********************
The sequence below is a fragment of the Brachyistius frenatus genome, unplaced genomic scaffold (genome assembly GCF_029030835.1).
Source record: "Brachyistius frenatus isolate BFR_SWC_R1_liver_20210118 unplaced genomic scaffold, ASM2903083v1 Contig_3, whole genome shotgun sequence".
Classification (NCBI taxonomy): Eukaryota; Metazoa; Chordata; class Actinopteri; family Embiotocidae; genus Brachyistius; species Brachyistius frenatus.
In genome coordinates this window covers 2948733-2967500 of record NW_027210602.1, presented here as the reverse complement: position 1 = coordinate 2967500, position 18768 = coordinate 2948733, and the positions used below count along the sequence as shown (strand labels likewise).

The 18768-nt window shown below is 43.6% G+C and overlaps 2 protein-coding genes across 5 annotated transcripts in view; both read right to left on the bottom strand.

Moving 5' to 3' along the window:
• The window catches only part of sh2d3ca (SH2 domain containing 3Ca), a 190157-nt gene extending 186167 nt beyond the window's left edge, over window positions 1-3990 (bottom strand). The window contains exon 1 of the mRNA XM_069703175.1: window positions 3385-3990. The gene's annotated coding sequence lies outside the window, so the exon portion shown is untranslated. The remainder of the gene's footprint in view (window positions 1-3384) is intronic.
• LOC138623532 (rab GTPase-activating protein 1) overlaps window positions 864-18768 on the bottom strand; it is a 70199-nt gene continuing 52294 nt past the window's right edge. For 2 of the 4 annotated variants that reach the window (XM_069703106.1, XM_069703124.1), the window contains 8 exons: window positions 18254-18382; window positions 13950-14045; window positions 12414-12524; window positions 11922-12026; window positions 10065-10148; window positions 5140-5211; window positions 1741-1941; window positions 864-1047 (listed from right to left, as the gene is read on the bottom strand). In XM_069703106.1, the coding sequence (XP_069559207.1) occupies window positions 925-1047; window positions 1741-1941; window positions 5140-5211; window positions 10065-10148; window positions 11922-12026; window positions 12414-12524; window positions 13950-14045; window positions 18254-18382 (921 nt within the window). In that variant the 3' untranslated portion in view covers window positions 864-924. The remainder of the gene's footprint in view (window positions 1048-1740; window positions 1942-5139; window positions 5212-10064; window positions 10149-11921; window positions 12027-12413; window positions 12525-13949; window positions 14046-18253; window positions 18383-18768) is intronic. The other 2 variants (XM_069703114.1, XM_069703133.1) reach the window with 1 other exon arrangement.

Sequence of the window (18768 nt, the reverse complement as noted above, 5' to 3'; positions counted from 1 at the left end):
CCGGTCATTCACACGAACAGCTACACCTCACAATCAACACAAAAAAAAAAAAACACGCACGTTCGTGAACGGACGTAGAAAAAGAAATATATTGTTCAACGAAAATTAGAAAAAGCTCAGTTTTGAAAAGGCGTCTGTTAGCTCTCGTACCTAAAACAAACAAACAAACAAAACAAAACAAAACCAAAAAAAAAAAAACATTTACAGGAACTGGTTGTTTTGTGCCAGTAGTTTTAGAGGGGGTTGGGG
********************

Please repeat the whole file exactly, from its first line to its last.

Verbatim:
The sequence below is a fragment of the Brachyistius frenatus genome, unplaced genomic scaffold (genome assembly GCF_029030835.1).
Source record: "Brachyistius frenatus isolate BFR_SWC_R1_liver_20210118 unplaced genomic scaffold, ASM2903083v1 Contig_3, whole genome shotgun sequence".
Classification (NCBI taxonomy): Eukaryota; Metazoa; Chordata; class Actinopteri; family Embiotocidae; genus Brachyistius; species Brachyistius frenatus.
In genome coordinates this window covers 2948733-2967500 of record NW_027210602.1, presented here as the reverse complement: position 1 = coordinate 2967500, position 18768 = coordinate 2948733, and the positions used below count along the sequence as shown (strand labels likewise).

The 18768-nt window shown below is 43.6% G+C and overlaps 2 protein-coding genes across 5 annotated transcripts in view; both read right to left on the bottom strand.

Moving 5' to 3' along the window:
• The window catches only part of sh2d3ca (SH2 domain containing 3Ca), a 190157-nt gene extending 186167 nt beyond the window's left edge, over window positions 1-3990 (bottom strand). The window contains exon 1 of the mRNA XM_069703175.1: window positions 3385-3990. The gene's annotated coding sequence lies outside the window, so the exon portion shown is untranslated. The remainder of the gene's footprint in view (window positions 1-3384) is intronic.
• LOC138623532 (rab GTPase-activating protein 1) overlaps window positions 864-18768 on the bottom strand; it is a 70199-nt gene continuing 52294 nt past the window's right edge. For 2 of the 4 annotated variants that reach the window (XM_069703106.1, XM_069703124.1), the window contains 8 exons: window positions 18254-18382; window positions 13950-14045; window positions 12414-12524; window positions 11922-12026; window positions 10065-10148; window positions 5140-5211; window positions 1741-1941; window positions 864-1047 (listed from right to left, as the gene is read on the bottom strand). In XM_069703106.1, the coding sequence (XP_069559207.1) occupies window positions 925-1047; window positions 1741-1941; window positions 5140-5211; window positions 10065-10148; window positions 11922-12026; window positions 12414-12524; window positions 13950-14045; window positions 18254-18382 (921 nt within the window). In that variant the 3' untranslated portion in view covers window positions 864-924. The remainder of the gene's footprint in view (window positions 1048-1740; window positions 1942-5139; window positions 5212-10064; window positions 10149-11921; window positions 12027-12413; window positions 12525-13949; window positions 14046-18253; window positions 18383-18768) is intronic. The other 2 variants (XM_069703114.1, XM_069703133.1) reach the window with 1 other exon arrangement.

Sequence of the window (18768 nt, the reverse complement as noted above, 5' to 3'; positions counted from 1 at the left end):
CCGGTCATTCACACGAACAGCTACACCTCACAATCAACACAAAAAAAAAAAAACACGCACGTTCGTGAACGGACGTAGAAAAAGAAATATATTGTTCAACGAAAATTAGAAAAAGCTCAGTTTTGAAAAGGCGTCTGTTAGCTCTCGTACCTAAAACAAACAAACAAACAAAACAAAACAAAACCAAAAAAAAAAAAACATTTACAGGAACTGGTTGTTTTGTGCCAGTAGTTTTAGAGGGGGTTGGGG